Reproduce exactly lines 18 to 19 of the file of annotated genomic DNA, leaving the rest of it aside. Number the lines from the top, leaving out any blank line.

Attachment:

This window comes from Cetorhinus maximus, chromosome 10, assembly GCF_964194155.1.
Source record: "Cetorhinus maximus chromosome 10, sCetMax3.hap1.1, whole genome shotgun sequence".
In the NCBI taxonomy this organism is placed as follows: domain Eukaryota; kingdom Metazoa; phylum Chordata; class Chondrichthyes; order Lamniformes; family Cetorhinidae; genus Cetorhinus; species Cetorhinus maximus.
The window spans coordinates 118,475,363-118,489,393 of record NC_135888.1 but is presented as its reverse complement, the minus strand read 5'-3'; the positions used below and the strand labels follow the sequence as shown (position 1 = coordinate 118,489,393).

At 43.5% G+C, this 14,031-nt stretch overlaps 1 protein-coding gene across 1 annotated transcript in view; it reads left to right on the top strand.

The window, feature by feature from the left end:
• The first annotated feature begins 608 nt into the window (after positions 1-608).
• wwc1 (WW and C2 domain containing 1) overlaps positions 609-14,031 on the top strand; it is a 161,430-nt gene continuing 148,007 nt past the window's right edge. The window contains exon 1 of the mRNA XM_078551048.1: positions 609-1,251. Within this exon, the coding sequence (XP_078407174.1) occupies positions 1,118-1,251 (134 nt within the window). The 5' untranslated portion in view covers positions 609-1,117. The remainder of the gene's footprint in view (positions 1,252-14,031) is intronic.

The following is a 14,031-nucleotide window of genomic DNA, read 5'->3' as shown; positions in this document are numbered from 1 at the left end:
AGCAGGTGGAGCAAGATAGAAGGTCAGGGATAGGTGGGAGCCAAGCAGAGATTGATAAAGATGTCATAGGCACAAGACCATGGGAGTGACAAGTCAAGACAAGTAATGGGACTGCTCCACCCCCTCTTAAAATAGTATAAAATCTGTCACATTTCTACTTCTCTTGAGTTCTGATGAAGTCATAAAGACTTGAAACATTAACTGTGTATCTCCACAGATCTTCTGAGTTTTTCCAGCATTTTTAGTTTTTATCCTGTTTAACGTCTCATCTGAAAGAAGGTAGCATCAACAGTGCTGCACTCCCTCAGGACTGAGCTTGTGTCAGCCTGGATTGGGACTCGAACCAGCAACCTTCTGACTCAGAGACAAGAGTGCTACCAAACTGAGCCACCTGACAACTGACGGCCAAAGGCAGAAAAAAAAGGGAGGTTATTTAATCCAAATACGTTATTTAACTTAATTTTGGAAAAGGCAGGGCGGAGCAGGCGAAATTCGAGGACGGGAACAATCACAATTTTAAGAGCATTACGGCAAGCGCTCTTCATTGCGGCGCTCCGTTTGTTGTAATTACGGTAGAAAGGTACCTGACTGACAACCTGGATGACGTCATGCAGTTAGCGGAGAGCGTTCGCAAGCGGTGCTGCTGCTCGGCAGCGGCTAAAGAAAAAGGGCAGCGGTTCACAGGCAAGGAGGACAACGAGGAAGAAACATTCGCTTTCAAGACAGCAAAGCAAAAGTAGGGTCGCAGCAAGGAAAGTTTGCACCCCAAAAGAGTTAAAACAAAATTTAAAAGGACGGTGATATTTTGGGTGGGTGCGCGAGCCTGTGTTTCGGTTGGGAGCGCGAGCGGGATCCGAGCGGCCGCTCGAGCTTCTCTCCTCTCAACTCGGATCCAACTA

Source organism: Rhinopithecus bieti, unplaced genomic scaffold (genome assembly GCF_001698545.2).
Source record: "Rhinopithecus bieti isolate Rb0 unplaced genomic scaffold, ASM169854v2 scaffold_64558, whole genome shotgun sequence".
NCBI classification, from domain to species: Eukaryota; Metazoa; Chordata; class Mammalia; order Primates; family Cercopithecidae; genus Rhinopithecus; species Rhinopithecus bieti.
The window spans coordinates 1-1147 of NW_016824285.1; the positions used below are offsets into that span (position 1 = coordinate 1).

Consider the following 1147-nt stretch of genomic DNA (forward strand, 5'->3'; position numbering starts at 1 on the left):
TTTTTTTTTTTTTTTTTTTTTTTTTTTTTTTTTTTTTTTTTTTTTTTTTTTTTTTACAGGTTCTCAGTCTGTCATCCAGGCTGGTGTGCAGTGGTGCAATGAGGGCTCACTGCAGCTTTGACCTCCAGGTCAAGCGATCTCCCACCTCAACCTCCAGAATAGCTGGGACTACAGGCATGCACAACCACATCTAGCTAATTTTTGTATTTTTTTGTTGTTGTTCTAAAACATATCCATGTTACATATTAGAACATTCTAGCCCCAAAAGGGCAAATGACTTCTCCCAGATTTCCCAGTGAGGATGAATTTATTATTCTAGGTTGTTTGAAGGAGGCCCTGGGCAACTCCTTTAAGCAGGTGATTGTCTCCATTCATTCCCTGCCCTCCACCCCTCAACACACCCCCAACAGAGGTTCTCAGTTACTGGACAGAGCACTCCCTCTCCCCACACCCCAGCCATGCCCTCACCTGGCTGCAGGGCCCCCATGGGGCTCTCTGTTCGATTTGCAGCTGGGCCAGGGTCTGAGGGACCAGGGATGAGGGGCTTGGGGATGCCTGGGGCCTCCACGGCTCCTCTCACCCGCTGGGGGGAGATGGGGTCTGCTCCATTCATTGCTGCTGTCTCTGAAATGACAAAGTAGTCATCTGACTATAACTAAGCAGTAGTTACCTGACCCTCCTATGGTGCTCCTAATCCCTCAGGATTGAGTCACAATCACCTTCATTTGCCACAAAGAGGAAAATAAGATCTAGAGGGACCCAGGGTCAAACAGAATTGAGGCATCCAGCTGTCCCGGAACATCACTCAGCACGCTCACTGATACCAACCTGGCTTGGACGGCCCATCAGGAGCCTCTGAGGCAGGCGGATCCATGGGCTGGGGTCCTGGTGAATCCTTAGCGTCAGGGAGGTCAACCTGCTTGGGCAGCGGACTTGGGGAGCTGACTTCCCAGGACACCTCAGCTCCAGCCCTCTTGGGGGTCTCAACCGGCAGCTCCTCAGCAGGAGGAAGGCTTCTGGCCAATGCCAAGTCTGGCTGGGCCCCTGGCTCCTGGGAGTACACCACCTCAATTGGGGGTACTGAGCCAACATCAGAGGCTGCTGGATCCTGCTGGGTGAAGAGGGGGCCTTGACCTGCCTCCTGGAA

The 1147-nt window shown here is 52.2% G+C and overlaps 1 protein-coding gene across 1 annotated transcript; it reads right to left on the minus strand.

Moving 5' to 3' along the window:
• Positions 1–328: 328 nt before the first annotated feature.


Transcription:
Moving 5' to 3' along the window:
• Positions 1–328: 328 nt before the first annotated feature.